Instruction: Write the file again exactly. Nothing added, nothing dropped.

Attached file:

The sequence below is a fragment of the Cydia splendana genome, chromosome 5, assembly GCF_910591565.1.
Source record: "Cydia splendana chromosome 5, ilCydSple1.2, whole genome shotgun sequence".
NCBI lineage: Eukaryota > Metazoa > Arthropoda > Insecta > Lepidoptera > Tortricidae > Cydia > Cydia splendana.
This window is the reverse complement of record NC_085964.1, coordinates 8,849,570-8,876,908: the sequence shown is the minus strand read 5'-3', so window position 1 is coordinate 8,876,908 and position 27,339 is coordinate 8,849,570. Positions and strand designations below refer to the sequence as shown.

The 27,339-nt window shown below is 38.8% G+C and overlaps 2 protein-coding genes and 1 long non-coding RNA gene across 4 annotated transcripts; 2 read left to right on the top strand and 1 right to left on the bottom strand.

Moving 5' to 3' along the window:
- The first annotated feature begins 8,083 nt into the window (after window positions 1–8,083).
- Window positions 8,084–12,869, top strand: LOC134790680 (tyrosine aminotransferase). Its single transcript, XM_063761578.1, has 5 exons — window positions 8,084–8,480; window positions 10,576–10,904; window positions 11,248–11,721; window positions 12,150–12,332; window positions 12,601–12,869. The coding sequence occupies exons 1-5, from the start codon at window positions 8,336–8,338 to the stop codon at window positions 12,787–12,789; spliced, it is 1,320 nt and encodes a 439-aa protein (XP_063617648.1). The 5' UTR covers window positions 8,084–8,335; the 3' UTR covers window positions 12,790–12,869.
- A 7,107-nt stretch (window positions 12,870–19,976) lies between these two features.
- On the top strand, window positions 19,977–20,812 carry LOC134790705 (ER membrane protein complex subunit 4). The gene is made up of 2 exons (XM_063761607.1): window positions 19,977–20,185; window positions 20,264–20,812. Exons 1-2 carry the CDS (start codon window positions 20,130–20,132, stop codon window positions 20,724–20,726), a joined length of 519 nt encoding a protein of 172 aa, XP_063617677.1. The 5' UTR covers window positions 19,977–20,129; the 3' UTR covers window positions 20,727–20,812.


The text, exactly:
The sequence below is a fragment of the Cydia splendana genome, chromosome 5, assembly GCF_910591565.1.
Source record: "Cydia splendana chromosome 5, ilCydSple1.2, whole genome shotgun sequence".
NCBI lineage: Eukaryota > Metazoa > Arthropoda > Insecta > Lepidoptera > Tortricidae > Cydia > Cydia splendana.
This window is the reverse complement of record NC_085964.1, coordinates 8,849,570-8,876,908: the sequence shown is the minus strand read 5'-3', so window position 1 is coordinate 8,876,908 and position 27,339 is coordinate 8,849,570. Positions and strand designations below refer to the sequence as shown.

The 27,339-nt window shown below is 38.8% G+C and overlaps 2 protein-coding genes and 1 long non-coding RNA gene across 4 annotated transcripts; 2 read left to right on the top strand and 1 right to left on the bottom strand.

Moving 5' to 3' along the window:
- The first annotated feature begins 8,083 nt into the window (after window positions 1–8,083).
- Window positions 8,084–12,869, top strand: LOC134790680 (tyrosine aminotransferase). Its single transcript, XM_063761578.1, has 5 exons — window positions 8,084–8,480; window positions 10,576–10,904; window positions 11,248–11,721; window positions 12,150–12,332; window positions 12,601–12,869. The coding sequence occupies exons 1-5, from the start codon at window positions 8,336–8,338 to the stop codon at window positions 12,787–12,789; spliced, it is 1,320 nt and encodes a 439-aa protein (XP_063617648.1). The 5' UTR covers window positions 8,084–8,335; the 3' UTR covers window positions 12,790–12,869.
- A 7,107-nt stretch (window positions 12,870–19,976) lies between these two features.
- On the top strand, window positions 19,977–20,812 carry LOC134790705 (ER membrane protein complex subunit 4). The gene is made up of 2 exons (XM_063761607.1): window positions 19,977–20,185; window positions 20,264–20,812. Exons 1-2 carry the CDS (start codon window positions 20,130–20,132, stop codon window positions 20,724–20,726), a joined length of 519 nt encoding a protein of 172 aa, XP_063617677.1. The 5' UTR covers window positions 19,977–20,129; the 3' UTR covers window positions 20,727–20,812.